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Posts Tagged ‘American Cancer Society’


Aspirin a Day Tied to Lower Cancer Mortality

Reporter: Aviva Lev-Ari, PhD, RN

Aspirin a Day Tied to Lower Cancer Mortality

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Daily aspirin use is associated with a modest decrease in mortality from cancer, particularly for malignancies of the gastrointestinal tract, a large retrospective study confirmed.

Individuals who were current daily users for 5 years or more at baseline had an 8% decrease in cancer mortality compared with non-users (RR 0.92, 95% CI 0.83 to 1.02), according to Eric J. Jacobs, PhD, and colleagues from the American Cancer Society in Atlanta.

The association was stronger, with a 16% decrease for those with daily use for 5 years or more, when the analysis included data collected periodically during 2 decades of follow-up (RR 0.84, 95% CI 0.75 to 0.95), the researchers reported in the Journal of the National Cancer Institute.

A recent pooled analysis of more than 50 trials involving aspirin use for cardioprotection found a 37% reduction in deaths from cancer among users, which was considerably greater than in observational studies and trials of alternate-day aspirin.

To clarify the magnitude of the association between aspirin use and overall cancer mortality, Jacobs and colleagues analyzed data from the Cancer Prevention Study II, which began in 1992 and included 100,139 participants who completed questionnaires with information on demographics, medical history, and behavioral influences.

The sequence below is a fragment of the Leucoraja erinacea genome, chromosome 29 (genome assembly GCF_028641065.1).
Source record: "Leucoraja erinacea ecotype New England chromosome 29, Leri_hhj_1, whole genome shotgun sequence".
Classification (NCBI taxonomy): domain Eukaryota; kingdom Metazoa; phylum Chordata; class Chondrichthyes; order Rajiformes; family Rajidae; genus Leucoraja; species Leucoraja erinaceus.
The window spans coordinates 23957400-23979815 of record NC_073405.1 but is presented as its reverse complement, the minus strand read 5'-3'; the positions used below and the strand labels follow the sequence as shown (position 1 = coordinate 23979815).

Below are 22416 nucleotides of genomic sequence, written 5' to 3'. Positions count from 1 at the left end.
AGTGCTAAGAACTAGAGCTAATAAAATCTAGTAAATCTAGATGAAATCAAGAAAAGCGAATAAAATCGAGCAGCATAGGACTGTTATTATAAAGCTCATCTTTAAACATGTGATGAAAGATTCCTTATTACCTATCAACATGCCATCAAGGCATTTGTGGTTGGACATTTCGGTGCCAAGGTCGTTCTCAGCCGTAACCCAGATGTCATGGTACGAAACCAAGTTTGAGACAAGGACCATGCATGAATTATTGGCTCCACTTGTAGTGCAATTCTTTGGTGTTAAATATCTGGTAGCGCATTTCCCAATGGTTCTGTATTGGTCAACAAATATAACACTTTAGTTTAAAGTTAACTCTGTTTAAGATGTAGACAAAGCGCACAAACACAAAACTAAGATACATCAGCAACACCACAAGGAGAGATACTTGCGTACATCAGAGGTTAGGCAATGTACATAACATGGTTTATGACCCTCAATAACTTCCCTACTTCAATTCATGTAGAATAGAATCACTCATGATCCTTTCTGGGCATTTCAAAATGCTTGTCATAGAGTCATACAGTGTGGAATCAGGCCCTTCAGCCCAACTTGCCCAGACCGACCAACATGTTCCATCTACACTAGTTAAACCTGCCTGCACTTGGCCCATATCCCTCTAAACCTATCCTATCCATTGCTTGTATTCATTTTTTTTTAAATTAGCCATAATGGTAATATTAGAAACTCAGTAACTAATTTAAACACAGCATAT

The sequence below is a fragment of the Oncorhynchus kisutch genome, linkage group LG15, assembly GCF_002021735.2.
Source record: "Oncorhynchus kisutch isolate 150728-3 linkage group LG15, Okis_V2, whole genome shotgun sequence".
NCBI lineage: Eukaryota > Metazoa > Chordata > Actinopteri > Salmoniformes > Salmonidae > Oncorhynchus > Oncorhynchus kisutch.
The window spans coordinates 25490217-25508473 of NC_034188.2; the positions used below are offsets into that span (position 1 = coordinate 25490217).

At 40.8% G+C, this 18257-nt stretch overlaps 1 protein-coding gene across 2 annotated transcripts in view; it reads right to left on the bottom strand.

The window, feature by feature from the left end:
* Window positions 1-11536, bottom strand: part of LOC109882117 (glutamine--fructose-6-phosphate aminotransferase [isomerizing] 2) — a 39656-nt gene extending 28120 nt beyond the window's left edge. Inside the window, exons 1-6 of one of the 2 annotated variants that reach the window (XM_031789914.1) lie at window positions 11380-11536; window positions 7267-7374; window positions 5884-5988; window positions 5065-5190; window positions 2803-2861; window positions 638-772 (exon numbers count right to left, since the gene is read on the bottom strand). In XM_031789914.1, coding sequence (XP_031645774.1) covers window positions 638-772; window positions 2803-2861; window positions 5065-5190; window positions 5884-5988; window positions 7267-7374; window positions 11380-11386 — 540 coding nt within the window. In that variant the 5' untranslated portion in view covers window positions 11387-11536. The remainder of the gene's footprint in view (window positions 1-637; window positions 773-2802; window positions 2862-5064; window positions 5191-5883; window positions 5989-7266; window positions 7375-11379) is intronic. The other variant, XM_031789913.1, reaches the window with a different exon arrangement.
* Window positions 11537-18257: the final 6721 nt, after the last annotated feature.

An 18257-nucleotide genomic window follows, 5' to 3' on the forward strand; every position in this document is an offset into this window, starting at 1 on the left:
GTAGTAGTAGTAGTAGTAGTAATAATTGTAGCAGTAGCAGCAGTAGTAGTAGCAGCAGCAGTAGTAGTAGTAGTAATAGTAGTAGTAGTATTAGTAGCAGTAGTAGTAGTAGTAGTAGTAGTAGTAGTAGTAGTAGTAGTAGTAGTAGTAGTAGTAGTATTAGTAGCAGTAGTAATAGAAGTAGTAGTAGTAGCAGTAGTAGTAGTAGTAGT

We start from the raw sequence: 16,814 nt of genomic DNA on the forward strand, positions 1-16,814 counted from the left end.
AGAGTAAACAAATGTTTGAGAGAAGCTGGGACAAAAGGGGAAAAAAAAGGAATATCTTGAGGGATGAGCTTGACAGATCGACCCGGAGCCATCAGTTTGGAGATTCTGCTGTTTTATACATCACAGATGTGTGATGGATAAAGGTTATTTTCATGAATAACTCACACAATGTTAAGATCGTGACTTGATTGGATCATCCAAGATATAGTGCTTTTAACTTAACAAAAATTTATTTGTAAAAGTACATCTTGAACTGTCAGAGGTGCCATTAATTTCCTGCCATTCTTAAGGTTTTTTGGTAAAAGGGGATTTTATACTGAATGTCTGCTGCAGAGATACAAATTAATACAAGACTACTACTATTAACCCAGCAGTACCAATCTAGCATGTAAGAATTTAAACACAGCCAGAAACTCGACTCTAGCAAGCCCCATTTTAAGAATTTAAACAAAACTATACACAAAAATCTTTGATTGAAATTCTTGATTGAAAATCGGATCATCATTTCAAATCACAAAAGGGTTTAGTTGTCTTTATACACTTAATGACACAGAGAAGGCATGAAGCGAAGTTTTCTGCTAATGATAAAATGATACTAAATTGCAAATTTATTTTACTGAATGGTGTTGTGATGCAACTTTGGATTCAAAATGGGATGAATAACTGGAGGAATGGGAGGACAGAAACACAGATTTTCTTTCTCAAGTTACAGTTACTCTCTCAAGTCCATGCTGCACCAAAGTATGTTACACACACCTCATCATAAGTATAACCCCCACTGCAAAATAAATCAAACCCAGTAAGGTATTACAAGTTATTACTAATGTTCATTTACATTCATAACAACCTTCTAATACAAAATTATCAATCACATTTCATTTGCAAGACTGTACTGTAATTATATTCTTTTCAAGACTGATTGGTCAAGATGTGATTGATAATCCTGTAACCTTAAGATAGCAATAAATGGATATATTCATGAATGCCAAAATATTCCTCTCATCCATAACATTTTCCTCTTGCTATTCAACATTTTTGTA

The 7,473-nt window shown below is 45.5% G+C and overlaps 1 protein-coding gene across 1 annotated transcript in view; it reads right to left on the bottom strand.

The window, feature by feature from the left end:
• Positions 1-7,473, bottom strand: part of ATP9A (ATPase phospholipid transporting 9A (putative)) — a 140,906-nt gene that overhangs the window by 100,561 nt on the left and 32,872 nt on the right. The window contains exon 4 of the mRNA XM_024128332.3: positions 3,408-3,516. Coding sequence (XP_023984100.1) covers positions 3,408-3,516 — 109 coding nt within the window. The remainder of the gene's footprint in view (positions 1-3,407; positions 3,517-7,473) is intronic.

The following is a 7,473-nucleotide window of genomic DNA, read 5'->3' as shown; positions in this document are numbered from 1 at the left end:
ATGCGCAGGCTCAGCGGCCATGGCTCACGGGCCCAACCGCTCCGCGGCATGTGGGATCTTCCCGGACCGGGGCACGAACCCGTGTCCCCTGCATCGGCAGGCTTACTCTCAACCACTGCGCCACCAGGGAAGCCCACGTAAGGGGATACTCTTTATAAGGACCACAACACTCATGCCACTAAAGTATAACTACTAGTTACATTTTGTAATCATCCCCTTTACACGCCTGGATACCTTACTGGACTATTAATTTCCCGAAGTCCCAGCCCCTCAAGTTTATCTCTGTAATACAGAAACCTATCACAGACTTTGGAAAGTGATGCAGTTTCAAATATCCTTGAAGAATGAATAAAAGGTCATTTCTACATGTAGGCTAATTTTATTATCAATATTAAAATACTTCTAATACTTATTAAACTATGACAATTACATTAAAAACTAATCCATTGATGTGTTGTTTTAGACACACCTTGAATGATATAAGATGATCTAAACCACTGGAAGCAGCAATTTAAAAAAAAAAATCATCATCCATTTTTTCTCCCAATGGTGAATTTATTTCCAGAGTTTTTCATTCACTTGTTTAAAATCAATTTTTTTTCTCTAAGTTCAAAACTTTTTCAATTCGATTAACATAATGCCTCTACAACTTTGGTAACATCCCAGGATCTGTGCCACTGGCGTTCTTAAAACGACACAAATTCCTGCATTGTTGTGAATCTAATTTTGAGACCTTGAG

Beginning in 1997, participants also provided information about aspirin use, and continued to provide updates every 2 years.

The 1997 questionnaire was considered the baseline for the analysis, at which time 23.8% of participants were using either low-dose or adult-strength aspirin.

More than half of participants were older than 60 and female, and almost all were white.

During the 20 years of follow-up, there were 5,138 deaths from cancer.

Among those who reported aspirin use in 1997, three-quarters said they were still taking it in 2003, while among those who were non-users at baseline, 25% had begun doing so.

Baseline aspirin users tended to be more educated, former smokers, and obese, as well as to have a history of cardiovascular disease and diabetes.

Male users also were more likely to have a history of prostate specific antigen (PSA) testing, and women users were more likely to have a history of mammography.

Overall mortality was slightly lower even for individuals who had been users for less than 5 years (RR 0.84, 95% CI 0.76 to 0.94).

Relative risks were similar for users of low-dose and full-strength aspirin, and for those with and without a history of cardiovascular disease, ranging from 0.82 (95% CI 0.72 to 0.91) to 0.95 (95% CI 0.86 to 1.04).

Current users who had never smoked had considerably lower mortality (RR 0.68, 95% CI 0.57 to 0.81), a reduction that was not seen for former smokers (RR 0.92, 95% CI 0.82 to 1.04) or those currently smoking (RR 0.91, 95% CI 0.70 to 1.19).

Even after discounting lung cancer deaths, the only lower mortality among aspirin users was for never-smokers (RR 0.67, 95% CI 0.56 to 0.81).

A possible explanation for the lack of effect on cancers other than those in the lung among ever-smokers is that smoking may attenuate the antiplatelet activity of aspirin, and activated platelets are thought to promote tumor metastases, the researchers explained.

Aspirin use at the 1997 baseline was not significantly associated with mortality from specific cancers, but differences were seen when data through 2008 were included in the analysis: